“Heterosexuals had to prove over and over again that they were straight,” Anderson said.

Anderson used the phrase “policing heterosexual behavior” to describe what straight men were doing in the ’80s to prove their heterosexuality. He believes body language, clothes, sporting activities and other social interactions became indicators of being a “fag” or “straight.”

Anderson gave the example of a “man-bag.” Anderson recalled attending CSULB in the ’80s and seeing all guys wearing their backpacks on one shoulder.

“Two shoulders meant ‘fag,'” Anderson said.

Through his research, Anderson observed that today, men wear bags slung across their chest similar to women’s purses. For Anderson, this is proof of the changing tone that has been associated with homosexuals for years.

“Men can dress better and behave better because of the redefinition of heterosexual behavior,” he said.

Anderson also said men are now being accepted when they cry; crying is natural and is now becoming a part of masculinity.

“We are large, emotional bags of water,” Anderson said.

Clothing is a big indicator of sexuality, according to Anderson, who lives in England and sees straight men wearing an array of bright colors, including pink and pastel cardigans. According to Anderson, this is because homo-hysteria has decreased.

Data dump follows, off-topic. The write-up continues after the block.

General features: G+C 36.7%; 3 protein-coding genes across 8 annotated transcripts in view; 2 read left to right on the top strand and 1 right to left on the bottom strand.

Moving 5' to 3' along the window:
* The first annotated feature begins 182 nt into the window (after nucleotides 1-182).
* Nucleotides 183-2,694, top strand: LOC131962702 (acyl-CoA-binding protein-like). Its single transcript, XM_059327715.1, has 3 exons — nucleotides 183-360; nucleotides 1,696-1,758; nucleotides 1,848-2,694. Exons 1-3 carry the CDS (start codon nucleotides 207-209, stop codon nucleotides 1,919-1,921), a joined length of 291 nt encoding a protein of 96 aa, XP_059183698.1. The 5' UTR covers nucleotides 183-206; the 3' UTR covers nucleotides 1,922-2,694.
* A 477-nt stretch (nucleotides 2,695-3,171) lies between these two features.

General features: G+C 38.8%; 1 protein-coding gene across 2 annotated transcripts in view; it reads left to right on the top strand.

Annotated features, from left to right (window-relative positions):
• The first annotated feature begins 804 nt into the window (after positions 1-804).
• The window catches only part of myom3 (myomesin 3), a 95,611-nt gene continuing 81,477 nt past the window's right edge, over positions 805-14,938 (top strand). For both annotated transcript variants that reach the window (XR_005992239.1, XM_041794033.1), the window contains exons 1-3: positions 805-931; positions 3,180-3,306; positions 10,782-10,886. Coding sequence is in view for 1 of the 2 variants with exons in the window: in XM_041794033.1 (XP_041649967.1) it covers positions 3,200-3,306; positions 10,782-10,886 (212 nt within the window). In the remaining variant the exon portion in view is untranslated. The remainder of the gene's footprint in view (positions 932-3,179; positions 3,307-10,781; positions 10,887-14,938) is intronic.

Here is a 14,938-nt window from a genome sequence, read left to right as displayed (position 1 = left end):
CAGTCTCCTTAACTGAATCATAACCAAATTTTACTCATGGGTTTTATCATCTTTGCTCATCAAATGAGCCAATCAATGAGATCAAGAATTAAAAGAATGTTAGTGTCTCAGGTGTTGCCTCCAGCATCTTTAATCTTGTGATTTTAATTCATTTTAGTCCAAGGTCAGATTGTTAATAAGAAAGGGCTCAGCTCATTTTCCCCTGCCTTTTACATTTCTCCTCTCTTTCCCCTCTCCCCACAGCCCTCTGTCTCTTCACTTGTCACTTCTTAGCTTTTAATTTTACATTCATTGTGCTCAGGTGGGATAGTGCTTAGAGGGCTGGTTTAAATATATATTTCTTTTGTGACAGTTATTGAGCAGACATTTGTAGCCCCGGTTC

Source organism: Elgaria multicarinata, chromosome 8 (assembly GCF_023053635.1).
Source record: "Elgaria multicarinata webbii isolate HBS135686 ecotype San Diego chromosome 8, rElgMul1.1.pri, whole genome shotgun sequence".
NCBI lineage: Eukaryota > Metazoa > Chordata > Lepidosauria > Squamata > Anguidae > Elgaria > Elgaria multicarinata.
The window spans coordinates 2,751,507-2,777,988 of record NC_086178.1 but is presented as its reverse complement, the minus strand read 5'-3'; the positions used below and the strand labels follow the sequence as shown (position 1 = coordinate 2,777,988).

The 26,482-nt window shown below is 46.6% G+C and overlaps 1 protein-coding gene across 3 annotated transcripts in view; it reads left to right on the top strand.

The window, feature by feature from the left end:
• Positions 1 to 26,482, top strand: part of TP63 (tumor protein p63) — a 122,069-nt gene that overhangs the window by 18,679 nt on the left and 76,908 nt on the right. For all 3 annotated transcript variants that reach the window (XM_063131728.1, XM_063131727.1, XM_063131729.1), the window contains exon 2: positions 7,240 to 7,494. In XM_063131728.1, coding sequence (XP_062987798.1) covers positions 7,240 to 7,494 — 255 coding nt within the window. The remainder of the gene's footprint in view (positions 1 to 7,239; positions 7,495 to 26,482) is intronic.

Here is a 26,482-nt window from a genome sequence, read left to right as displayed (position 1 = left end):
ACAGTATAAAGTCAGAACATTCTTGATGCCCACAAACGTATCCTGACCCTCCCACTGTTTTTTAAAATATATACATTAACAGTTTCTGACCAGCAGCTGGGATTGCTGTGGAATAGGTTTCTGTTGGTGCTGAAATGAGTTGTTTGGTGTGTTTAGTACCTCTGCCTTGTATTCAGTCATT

In 1992-93 there was a redefinition of masculinity. Bill Clinton played his saxophone on “Saturday Night Live.” Leonardo Di Caprio became a new sex idol at the time and his thin body changed heterosexual sex appeal.

Anderson also discussed how colors have become a symbol.

“Pink was not an acceptable color to wear [and] was coded as something for fags,” he said. “How does a color become coded for sexuality?”

Comments powered by Disqus

Leave a Comment

If you want a picture to show with your comment, go get a gravatar.




*

Navigate Right
Navigate Left
  • Sociologist sees decrease in ‘homo-hysteria’

    Events

    Alan Lowenthal uses town hall stage to repeat one message: ‘Vote in November’

  • Sociologist sees decrease in ‘homo-hysteria’

    Long Beach

    Long Beach residents reveal the first ever People’s Budget Proposal

  • Sociologist sees decrease in ‘homo-hysteria’

    CSU

    CSU launches fully online program to increase enrollment opportunities

  • Sociologist sees decrease in ‘homo-hysteria’

    Long Beach

    Mayor Garcia signs Long Beach adult-use cannabis ordinance into law

  • Sociologist sees decrease in ‘homo-hysteria’

    Campus

    New program introduces off-campus parking

  • Sociologist sees decrease in ‘homo-hysteria’

    Events

    1,300 participate in local Families Belong Together rally

  • Sociologist sees decrease in ‘homo-hysteria’

    CSU

    Governor Brown approves $364 million for CSUs

  • Sociologist sees decrease in ‘homo-hysteria’

    Events

    WomenShelter of Long Beach to host health event to end abuse

  • Sociologist sees decrease in ‘homo-hysteria’

    Long Beach

    Final results for Long Beach elections are revealed

  • Sociologist sees decrease in ‘homo-hysteria’

    Long Beach

    CSULB professors accused of unethical campaign practices